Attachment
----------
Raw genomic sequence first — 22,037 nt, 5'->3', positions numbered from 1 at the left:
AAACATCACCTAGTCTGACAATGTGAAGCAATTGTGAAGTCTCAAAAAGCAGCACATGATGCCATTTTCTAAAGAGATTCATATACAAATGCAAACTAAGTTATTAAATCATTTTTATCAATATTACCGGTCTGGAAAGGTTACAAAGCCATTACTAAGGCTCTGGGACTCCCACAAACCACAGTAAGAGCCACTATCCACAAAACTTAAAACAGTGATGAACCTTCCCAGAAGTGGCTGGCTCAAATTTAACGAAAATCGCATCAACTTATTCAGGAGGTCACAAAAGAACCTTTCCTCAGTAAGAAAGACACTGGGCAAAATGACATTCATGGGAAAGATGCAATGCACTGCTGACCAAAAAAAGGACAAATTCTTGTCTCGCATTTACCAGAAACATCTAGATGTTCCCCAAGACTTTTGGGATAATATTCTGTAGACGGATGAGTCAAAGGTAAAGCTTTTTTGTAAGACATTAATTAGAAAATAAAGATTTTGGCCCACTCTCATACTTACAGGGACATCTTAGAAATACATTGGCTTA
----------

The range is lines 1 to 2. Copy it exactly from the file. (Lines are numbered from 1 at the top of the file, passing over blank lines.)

Raw genomic sequence first — 22,037 nt, 5'->3', positions numbered from 1 at the left:
AAACATCACCTAGTCTGACAATGTGAAGCAATTGTGAAGTCTCAAAAAGCAGCACATGATGCCATTTTCTAAAGAGATTCATATACAAATGCAAACTAAGTTATTAAATCATTTTTATCAATATTACCGGTCTGGAAAGGTTACAAAGCCATTACTAAGGCTCTGGGACTCCCACAAACCACAGTAAGAGCCACTATCCACAAAACTTAAAACAGTGATGAACCTTCCCAGAAGTGGCTGGCTCAAATTTAACGAAAATCGCATCAACTTATTCAGGAGGTCACAAAAGAACCTTTCCTCAGTAAGAAAGACACTGGGCAAAATGACATTCATGGGAAAGATGCAATGCACTGCTGACCAAAAAAAGGACAAATTCTTGTCTCGCATTTACCAGAAACATCTAGATGTTCCCCAAGACTTTTGGGATAATATTCTGTAGACGGATGAGTCAAAGGTAAAGCTTTTTTGTAAGACATTAATTAGAAAATAAAGATTTTGGCCCACTCTCATACTTACAGGGACATCTTAGAAATACATTGGCTTA